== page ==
First match has been thoroughly absorbing and the series holds out promise of an enthralling contest.
Barring a bravado-filled declaration by Alastair Cook and an extraordinary batting collapse by India on the last day, the first Test at Rajkot looks headed for a draw.
Considering the way Tests have gone all over the world in recent months, a draw could be considered an anomaly. Yet this first match has been thoroughly absorbing and the series holds out promise of an enthralling contest.
England, in batting and bowling, have shown the ability and resolve to match the home team. Without doubt, Kohli, Kumble and Co. will have to spend a lot of time on the drawing board thinking up new ruses and tactics to keep the visitors at bay.
Indeed, in taking a first innings lead, England won a moral victory. True, India’s fielding was below par and several chances went abegging, but it still required skill and application for the batsmen to take to score beyond 500.
England arrived here after a rickety performance against Bangladesh but the experience of playing on spinning tracks has helped acclimatise better for this series. The batting was confident enough to even counter-attack India’s spinners, and the bowlers probed relentlessly.
In a high-scoring match, batsmen obviously steal the limelight. From England’s point of view, Joe Root reiterated his growing stature in the game. If he isn’t as good as Kohli, he is certainly not more than a whit behind!
In the context of the match, however, the knocks by Moeen Ali and Ben Stokes were perhaps more crucial. The two all-rounders add so much depth, variety and flexibility to the side in both batting and bowling. Why, England could play three pacers and three spinners without losing any heft in the batting!
For me, however, the most impressive performance came from 19-year-old debutant Haseeb Hameed. Of Indian origin, he was inspired by Sachin Tendulkar whom he saw at net practice at MIG Club in 2004, and hasn’t looked back since.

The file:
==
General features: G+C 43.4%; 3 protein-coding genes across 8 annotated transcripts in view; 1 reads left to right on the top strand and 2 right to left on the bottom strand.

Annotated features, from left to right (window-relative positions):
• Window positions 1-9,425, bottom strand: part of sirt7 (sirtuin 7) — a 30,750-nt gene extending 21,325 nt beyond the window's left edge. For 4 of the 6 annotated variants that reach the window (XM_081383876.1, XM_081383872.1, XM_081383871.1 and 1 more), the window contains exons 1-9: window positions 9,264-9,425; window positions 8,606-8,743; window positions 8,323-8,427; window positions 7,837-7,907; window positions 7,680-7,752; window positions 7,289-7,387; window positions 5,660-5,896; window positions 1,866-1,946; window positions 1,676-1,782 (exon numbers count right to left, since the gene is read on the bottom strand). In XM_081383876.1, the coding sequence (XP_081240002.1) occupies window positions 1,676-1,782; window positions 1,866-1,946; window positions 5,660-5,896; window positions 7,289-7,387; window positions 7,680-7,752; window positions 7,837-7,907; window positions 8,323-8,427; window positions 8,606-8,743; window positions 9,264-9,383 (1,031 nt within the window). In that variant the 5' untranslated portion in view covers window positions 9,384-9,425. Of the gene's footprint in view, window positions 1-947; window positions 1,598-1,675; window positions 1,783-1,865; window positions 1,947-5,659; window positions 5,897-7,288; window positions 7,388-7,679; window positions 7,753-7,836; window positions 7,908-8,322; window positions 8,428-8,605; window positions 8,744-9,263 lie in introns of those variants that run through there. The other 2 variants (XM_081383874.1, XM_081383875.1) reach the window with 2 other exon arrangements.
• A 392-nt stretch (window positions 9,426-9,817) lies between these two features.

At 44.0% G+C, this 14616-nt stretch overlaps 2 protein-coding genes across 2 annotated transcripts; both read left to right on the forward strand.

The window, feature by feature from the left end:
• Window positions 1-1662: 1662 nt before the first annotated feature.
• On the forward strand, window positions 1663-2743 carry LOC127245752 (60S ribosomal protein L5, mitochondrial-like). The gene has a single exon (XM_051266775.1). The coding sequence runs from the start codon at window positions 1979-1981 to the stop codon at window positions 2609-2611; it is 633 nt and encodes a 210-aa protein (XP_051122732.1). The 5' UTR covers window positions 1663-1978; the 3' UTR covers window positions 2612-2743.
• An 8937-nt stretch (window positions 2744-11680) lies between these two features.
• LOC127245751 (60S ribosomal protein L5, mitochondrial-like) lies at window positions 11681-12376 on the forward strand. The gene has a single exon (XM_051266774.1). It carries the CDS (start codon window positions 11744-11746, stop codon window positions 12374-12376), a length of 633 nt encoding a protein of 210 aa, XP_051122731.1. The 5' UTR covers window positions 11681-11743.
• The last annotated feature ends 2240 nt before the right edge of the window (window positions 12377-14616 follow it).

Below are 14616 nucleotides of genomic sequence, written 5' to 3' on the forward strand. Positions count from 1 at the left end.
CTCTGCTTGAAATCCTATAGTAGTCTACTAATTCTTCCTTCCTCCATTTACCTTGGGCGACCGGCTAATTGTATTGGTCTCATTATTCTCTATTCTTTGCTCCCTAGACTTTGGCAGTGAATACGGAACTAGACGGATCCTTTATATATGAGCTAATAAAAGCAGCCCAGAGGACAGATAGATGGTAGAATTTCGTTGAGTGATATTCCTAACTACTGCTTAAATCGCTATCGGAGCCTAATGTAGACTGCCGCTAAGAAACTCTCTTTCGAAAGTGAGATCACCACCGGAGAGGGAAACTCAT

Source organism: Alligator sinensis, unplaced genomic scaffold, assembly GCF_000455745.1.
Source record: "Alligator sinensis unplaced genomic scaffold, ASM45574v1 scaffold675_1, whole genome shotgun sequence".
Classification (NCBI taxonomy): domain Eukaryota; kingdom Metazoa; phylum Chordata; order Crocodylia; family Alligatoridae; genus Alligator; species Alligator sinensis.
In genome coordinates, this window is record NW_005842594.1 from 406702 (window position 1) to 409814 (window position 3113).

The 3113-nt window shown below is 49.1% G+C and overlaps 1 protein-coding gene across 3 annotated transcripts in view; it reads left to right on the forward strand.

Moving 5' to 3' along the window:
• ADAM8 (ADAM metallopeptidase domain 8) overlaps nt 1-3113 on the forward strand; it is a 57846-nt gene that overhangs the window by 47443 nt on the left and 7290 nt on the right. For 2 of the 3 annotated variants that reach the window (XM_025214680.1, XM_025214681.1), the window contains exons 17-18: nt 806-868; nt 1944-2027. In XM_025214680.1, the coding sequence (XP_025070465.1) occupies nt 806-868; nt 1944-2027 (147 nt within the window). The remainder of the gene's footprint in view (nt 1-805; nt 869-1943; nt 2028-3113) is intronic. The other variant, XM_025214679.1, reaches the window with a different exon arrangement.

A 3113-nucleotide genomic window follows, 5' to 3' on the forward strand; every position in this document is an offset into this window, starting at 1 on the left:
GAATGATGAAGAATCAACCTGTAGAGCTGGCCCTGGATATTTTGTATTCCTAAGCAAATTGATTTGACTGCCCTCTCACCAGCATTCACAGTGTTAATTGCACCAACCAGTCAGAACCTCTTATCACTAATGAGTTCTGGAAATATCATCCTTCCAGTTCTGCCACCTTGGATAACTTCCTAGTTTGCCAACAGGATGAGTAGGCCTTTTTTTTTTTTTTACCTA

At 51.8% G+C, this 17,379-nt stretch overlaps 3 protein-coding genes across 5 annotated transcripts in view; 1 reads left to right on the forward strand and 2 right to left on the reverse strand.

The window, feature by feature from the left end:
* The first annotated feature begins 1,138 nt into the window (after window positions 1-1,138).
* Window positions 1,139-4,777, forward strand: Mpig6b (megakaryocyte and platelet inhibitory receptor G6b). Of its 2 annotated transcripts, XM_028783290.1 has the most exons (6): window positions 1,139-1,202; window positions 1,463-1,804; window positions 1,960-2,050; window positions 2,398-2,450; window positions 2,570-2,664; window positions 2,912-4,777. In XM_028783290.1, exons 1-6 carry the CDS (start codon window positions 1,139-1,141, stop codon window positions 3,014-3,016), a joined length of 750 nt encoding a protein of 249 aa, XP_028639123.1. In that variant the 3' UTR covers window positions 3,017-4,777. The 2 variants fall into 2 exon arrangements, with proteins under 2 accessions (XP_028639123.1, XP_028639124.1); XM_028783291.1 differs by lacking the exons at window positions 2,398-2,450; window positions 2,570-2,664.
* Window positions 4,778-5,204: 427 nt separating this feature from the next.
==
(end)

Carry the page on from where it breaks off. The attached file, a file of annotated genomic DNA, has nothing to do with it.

Hameed is touted in England as the next Boycott because of his orthodox technique and unflappable temperament. But I think he is more out of the `Bombay School’ of batsmanship: resilient, run hungry and unafraid to play strokes.
India were pushed on the back foot on the first four days of course, but not outplayed. If anything, the response to England’s monumental score was forthright and confident, with the class of Murali Vijay and Cheteshwar Pujara coming through admirably, and Ashwin yet again showing his prowess with the bat.
With four players vying to be openers (Dhawan and Rahul are injured, but in the squad), Vijay was under pressure to hold his own. Failure here, and if Gambhir had succeeded, his head could have been on the block.
But as he has shown in the past, Vijay has the ability to raise his game when it is most needed. He batted almost an entire day without blemish, broke into big shots whenever needed, but otherwise dropped anchor, sublimating his ego to play a supporting role to Pujara.
The latter was in his element. His century was superbly constructed. Strokes of fine timing and placement, and played on either side of the wicket. Barring the discomfort to a few short-pitched deliveries, it was all class.
It is important to put the knocks of Vijay and Pujara into perspective. Neither is in contention in limited overs cricket, which means they play intermittently. Often their value gets obscured by the instant success of other players in T20 and ODIs.
In recent times, they have also been benched for their strike rate or some such reason. To their credit, Vijay and Pujara haven’t let this affect their game or motivation and not for the first time have reiterated that it takes something special to play so consistently at the Test level.
That is one big lesson for the selectors and the team management to remember. The other — equally important — is that Ashwin will not always run through sides, Kohli will not always play big innings.
Essentially, victory against this England team can’t be taken for granted. It will have to be hard earned.